• The software running environment is Windows XP, 7 or 8. Java Running Environment (JRE) verison 1.7.0 or higher is also required.

  • Please install the Java Running Environment (JRE) and extract the downloaded RAR package to the root of D, E or F disk before running the program.

  • For detailed introductions, please refer to the User Guide.


The MiRNA-BD has been successfully applied to identify miRNA biomarkers for pediatric acute myeloid leukemia (AML) (Yan, et al., 2015). Here we use the same dataset as the running example. The User Guide and datasets can be obtained from the "Home" page.

The miRNA (GSE35320)(Daschkey, et al., 2013) and mRNA dataset (GSE43176)(Xu, et al., 2013) were downloaded from NCBI GEO datasets directly. We selected the DE-miRNAs and DE-mRNAs (p-value<0.05), and saved them in two text files below:



Step_1: Since the unpaired miRNAs and mRNAs, we introduce the steps of AML-specific network construction as follows:

1) Choose the construction mode and input the DE-miRNA and DE-mRNA list. (see Figure 1-5).


Figure 1. Double click “MiRNA-BD.jar” -> Select “Condition-specific network construction” label -> Click “Start”


Figure 2. Select the type of input data: based on unpaired miRNA and gene list.


Figure 3. The format of input DE-miRNA list, text file only, per miRNA per line.


Figure 4. The format of input DE-mRNA list, text file only, per mRNA per line.

2) Select the reference miRNA-mRNA network, i.e. the default is chosen as an example. (see Figure 5).


Figure 5. Input DE-miRNA and DE-mRNA list -> Select the “default” reference network.

3) Construct the AML-specific network based on the input data. (see Figure 6).


Figure 6. Click “Submit” button -> Click “NSR and TFP calculation” button. Please do not forget to normalize miRNA IDs when the program reminds. The constructed network as well as the AML-specific miRNA and gene list can be outputted.


Step_2: Calculate NSR and TFP values.

Here, we calculate NSR and TFP values for each miRNA in AML-specific network (see Figure 6-7).


Figure 7. Select the “default” TF gene dataset -> Click “Submit” button -> Click “Statistics and analysis” button.

Please note that the operation may take several minutes because it processes the data of each miRNA in AML-specific network one by one. Outputs can be found in the “Result” table. All the information in the table can be exported.


Step_3: Identify candidate miRNA biomarkers.

The program identifies candidate miRNA biomarkers based on the following steps:

1) Select miRNAs with significantly high NSR values;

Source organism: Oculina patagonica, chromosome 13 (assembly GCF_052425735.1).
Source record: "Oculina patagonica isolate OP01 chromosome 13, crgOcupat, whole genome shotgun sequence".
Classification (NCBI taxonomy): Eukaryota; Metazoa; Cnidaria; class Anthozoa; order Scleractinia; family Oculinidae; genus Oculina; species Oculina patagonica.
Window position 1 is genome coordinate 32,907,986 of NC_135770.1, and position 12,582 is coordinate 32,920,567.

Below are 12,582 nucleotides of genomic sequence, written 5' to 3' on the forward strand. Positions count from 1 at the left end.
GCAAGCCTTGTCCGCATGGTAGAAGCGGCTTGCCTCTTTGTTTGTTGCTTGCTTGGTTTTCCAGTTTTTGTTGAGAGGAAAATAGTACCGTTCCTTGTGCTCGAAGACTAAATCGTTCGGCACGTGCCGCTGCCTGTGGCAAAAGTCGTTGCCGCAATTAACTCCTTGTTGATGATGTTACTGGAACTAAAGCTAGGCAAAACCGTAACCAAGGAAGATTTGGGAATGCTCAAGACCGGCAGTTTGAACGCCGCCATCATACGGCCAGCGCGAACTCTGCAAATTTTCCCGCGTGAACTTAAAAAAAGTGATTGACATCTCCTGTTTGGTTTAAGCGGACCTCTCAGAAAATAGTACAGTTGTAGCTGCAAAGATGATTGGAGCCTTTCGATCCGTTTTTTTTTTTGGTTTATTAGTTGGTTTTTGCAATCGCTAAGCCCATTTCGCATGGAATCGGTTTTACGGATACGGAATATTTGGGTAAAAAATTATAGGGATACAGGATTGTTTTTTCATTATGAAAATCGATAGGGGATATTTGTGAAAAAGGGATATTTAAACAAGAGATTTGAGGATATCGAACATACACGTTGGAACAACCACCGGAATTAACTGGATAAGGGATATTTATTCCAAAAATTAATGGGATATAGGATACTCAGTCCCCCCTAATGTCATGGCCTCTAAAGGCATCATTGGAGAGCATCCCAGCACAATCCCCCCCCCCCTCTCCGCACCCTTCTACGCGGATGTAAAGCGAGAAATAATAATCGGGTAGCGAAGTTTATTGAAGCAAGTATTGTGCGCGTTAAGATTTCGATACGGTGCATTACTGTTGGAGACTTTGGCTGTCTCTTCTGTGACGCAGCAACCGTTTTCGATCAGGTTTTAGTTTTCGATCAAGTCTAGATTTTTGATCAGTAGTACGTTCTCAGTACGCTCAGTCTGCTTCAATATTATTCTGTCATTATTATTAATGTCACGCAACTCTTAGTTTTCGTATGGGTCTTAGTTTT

2) Select miRNAs with significantly high TFP values from those achieved in Step 1).

You can click the button “Statistics and analysis” (see Figure 7) after NSR and TFP values are calculated. MiRNA-BD quantifies the “high” based on Wilcoxon signed-rank test. Do not forget to modify the thresholds if it is necessary (see Figure 8-9).


Figure 8. Select the "default" thresholds -> Click “Start” button.


Figure 9. The final result.


Result: Finally, three miRNAs are screened as candidate biomarkers (i.e. miR-155-5p, miR-196b-5p, miR-221-3p) based on the pipeline above. The reconstructed reference network is used and the result indicate that two (miR-155-5p, miR-196b-5p) of the three outliers are the same as in our previous study (Yan, et al., 2015).

We noticed that two miRNAs in the result, i.e. miR-155-5p and miR-196b-5p, were significantly overexpressed in children with AML and subgroup M4-M5 respectively (Yan, et al., 2015). Meanwhile, the remaining one, miR-221-3p, was also associated with AML according to literature reports (Cammarata, et al., 2010; Rommer, et al., 2013).



Cammarata, G., et al. (2010) Differential expression of specific microRNA and their targets in acute myeloid leukemia, American journal of hematology, 85, 331-339.

Daschkey, S., et al. (2013) MicroRNAs distinguish cytogenetic subgroups in pediatric AML and contribute to complex regulatory networks in AML-relevant pathways, PloS one, 8, e56334.

Rommer, A., et al. (2013) Overexpression of primary microRNA 221/222 in acute myeloid leukemia, BMC cancer, 13, 364.

Xu, J., et al. (2013) Dominant role of oncogene dosage and absence of tumor suppressor activity in Nras-driven hematopoietic transformation, Cancer discovery, 3, 993-1001.

Yan, W., et al. (2015) MicroRNA biomarker identification for pediatric acute myeloid leukemia based on a novel bioinformatics model, Oncotarget, 6, 26424-26436.